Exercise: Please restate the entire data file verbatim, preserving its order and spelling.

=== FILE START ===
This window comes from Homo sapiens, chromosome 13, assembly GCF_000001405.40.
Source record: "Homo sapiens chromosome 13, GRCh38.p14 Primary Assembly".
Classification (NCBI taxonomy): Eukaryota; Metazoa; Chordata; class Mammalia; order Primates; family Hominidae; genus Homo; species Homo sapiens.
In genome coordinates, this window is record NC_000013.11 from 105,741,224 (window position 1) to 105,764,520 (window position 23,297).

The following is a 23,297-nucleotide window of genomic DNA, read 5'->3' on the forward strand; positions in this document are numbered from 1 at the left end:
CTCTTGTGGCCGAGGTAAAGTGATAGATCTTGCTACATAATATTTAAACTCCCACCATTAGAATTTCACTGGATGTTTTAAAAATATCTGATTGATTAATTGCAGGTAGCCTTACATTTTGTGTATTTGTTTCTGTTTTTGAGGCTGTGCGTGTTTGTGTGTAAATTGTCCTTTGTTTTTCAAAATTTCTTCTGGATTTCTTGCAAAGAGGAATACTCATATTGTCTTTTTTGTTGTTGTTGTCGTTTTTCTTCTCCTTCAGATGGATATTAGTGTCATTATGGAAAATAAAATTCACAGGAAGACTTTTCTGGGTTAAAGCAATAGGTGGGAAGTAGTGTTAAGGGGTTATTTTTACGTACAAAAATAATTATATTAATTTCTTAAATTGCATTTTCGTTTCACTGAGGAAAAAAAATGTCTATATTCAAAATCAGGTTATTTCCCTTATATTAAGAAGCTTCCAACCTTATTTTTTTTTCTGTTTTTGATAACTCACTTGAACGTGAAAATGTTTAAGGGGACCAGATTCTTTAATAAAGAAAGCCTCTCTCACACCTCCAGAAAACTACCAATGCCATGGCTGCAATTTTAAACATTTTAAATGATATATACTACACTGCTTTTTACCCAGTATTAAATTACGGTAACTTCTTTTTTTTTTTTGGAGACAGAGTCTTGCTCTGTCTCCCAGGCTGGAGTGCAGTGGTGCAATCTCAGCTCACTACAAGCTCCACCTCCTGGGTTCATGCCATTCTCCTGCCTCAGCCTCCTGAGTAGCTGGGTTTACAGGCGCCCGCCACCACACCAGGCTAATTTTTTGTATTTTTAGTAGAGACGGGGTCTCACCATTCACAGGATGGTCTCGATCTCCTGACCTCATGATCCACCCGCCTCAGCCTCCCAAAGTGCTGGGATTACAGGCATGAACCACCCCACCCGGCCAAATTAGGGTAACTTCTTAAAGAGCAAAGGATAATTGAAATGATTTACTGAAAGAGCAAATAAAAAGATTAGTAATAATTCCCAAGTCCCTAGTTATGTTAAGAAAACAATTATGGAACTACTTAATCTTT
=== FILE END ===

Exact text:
This window comes from Homo sapiens, chromosome 13, assembly GCF_000001405.40.
Source record: "Homo sapiens chromosome 13, GRCh38.p14 Primary Assembly".
Classification (NCBI taxonomy): Eukaryota; Metazoa; Chordata; class Mammalia; order Primates; family Hominidae; genus Homo; species Homo sapiens.
In genome coordinates, this window is record NC_000013.11 from 105,741,224 (window position 1) to 105,764,520 (window position 23,297).

The following is a 23,297-nucleotide window of genomic DNA, read 5'->3' on the forward strand; positions in this document are numbered from 1 at the left end:
CTCTTGTGGCCGAGGTAAAGTGATAGATCTTGCTACATAATATTTAAACTCCCACCATTAGAATTTCACTGGATGTTTTAAAAATATCTGATTGATTAATTGCAGGTAGCCTTACATTTTGTGTATTTGTTTCTGTTTTTGAGGCTGTGCGTGTTTGTGTGTAAATTGTCCTTTGTTTTTCAAAATTTCTTCTGGATTTCTTGCAAAGAGGAATACTCATATTGTCTTTTTTGTTGTTGTTGTCGTTTTTCTTCTCCTTCAGATGGATATTAGTGTCATTATGGAAAATAAAATTCACAGGAAGACTTTTCTGGGTTAAAGCAATAGGTGGGAAGTAGTGTTAAGGGGTTATTTTTACGTACAAAAATAATTATATTAATTTCTTAAATTGCATTTTCGTTTCACTGAGGAAAAAAAATGTCTATATTCAAAATCAGGTTATTTCCCTTATATTAAGAAGCTTCCAACCTTATTTTTTTTTCTGTTTTTGATAACTCACTTGAACGTGAAAATGTTTAAGGGGACCAGATTCTTTAATAAAGAAAGCCTCTCTCACACCTCCAGAAAACTACCAATGCCATGGCTGCAATTTTAAACATTTTAAATGATATATACTACACTGCTTTTTACCCAGTATTAAATTACGGTAACTTCTTTTTTTTTTTTGGAGACAGAGTCTTGCTCTGTCTCCCAGGCTGGAGTGCAGTGGTGCAATCTCAGCTCACTACAAGCTCCACCTCCTGGGTTCATGCCATTCTCCTGCCTCAGCCTCCTGAGTAGCTGGGTTTACAGGCGCCCGCCACCACACCAGGCTAATTTTTTGTATTTTTAGTAGAGACGGGGTCTCACCATTCACAGGATGGTCTCGATCTCCTGACCTCATGATCCACCCGCCTCAGCCTCCCAAAGTGCTGGGATTACAGGCATGAACCACCCCACCCGGCCAAATTAGGGTAACTTCTTAAAGAGCAAAGGATAATTGAAATGATTTACTGAAAGAGCAAATAAAAAGATTAGTAATAATTCCCAAGTCCCTAGTTATGTTAAGAAAACAATTATGGAACTACTTAATCTTT